All land in Harford County is zoned. There are 16 zoning categories, including various types of residential, business, office, and industrial. The Permitted Use by District tables state what is permitted “by right” in each zoning district (AG, R4, B1, GI,…..). Some examples are pictured below.
Examples of Zoning in Harford County
There are numerous zoning classifications in Harford County that can affect how land is used and developed. Properties can be classified as: Agricultural, Business, Commercial, Industrial, Mixed Office, and Residential.
The zoning classifications often determine the density and type of activities permitted on a piece of land. However, the classification of a property can be changed through rezoning and the use of overlay districts. Certain land uses that would otherwise not be permitted within the zoning classification can be allowed through a special exception or variance.
Harford County Zoning Classifications: a general description of the purpose of each zoning district
Harford County Permitted Uses by Zoning District: a list of what uses can occur in each zoning district.
When viewing the Permitted Uses by Zoning District, please note the following codes:
T: Indicates permitted subject to temporary use regulations, pursuant to §267-28 (Temporary Uses).
Conventional with Open Space (COS)
The developer of a residential parcel can choose to build using the rules of “Conventional with Open Space” (COS) development. Open space “shall be used for recreation, protection of natural resource areas, passive greenway amenity or agriculture”.
COS was conceived as a way to allow more residences to be built than would normally be permitted, in exchange for providing the residents with open space (natural areas, parks, playgrounds, trails, sports fields, swimming pools, etc.). This open space and associated design requirements can provide a pleasant living environment.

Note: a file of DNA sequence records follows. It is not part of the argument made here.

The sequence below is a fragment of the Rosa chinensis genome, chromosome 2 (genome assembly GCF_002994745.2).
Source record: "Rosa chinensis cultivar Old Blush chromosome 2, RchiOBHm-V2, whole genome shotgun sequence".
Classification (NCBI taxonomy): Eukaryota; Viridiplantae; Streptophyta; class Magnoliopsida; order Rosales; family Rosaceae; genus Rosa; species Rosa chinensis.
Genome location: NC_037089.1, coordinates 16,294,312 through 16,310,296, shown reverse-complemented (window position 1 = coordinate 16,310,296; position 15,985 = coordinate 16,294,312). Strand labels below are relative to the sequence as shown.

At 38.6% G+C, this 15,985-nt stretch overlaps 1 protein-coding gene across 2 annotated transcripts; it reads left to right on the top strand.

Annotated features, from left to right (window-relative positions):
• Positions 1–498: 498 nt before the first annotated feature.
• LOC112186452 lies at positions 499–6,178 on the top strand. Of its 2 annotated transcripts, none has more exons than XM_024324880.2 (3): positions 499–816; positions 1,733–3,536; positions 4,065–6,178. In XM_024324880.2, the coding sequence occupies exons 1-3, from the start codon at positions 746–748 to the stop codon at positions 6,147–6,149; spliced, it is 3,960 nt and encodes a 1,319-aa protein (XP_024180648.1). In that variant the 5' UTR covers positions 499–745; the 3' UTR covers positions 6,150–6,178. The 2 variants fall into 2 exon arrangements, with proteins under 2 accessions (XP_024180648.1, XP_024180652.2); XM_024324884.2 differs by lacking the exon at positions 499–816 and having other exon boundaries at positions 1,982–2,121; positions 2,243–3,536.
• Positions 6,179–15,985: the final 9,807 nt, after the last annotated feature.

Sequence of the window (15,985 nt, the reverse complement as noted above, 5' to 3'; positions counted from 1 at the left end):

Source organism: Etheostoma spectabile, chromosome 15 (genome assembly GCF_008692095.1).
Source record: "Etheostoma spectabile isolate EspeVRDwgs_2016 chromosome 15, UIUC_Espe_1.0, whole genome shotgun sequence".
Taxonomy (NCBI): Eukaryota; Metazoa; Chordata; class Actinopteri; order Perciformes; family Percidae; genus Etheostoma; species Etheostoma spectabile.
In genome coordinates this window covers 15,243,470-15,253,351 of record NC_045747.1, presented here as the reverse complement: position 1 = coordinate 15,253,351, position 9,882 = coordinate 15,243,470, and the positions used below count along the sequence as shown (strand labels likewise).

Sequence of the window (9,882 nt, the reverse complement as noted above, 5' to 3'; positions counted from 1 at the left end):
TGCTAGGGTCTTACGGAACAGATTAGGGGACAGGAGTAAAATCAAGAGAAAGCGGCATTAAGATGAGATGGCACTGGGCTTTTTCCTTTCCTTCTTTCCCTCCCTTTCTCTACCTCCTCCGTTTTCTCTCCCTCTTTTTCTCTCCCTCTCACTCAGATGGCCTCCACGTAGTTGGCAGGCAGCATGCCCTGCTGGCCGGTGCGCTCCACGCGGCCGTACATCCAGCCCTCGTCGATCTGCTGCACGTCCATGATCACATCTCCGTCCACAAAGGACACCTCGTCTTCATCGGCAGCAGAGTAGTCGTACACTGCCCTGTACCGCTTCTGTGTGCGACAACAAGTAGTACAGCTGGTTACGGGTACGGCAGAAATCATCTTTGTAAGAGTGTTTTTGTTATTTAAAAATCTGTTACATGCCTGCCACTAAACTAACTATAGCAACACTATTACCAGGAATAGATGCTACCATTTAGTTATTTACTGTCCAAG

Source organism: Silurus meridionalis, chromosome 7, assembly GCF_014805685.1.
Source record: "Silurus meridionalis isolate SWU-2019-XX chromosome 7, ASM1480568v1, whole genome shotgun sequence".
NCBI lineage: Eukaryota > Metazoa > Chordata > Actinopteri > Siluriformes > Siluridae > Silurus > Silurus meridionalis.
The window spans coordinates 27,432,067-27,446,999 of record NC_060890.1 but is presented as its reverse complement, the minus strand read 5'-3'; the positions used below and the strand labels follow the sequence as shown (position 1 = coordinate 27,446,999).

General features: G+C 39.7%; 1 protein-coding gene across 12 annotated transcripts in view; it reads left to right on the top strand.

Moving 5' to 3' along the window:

However, the “protected” natural resource areas can still be used for stormwater facilities, and only half of the required open space needs to be set aside for recreation (called “active open space”). Whoever owns the open space must maintain it; open space may be owned by a homeowners association or, if the County agrees, it may be dedicated to the County.
All land in Harford County is zoned. There are 16 existing zoning categories. The Harford County Code requires that a Comprehensive Zoning Review occur every 8 years to determine if changes should be made to the existing zoning. § 267-13
During the Comprehensive Zoning Review, developers, residents, and other interested parties may apply to alter their zoning classification. The Department of Planning and Zoning reviews these applications and prepares revisions to the zoning maps. These changes are then submitted for consideration and approval by the County Council and, ultimately, the County Executive.
Natural Resource District (NRD) “bump up”
A Natural Resource District (NRD) is an area with steep slopes, nontidal wetlands, or streams, that deserve protection. They are restricted from most types of development, however, stormwater management facilities, utility transmission facilities, roads and driveways, and passive recreation facilities may be built within NRDs.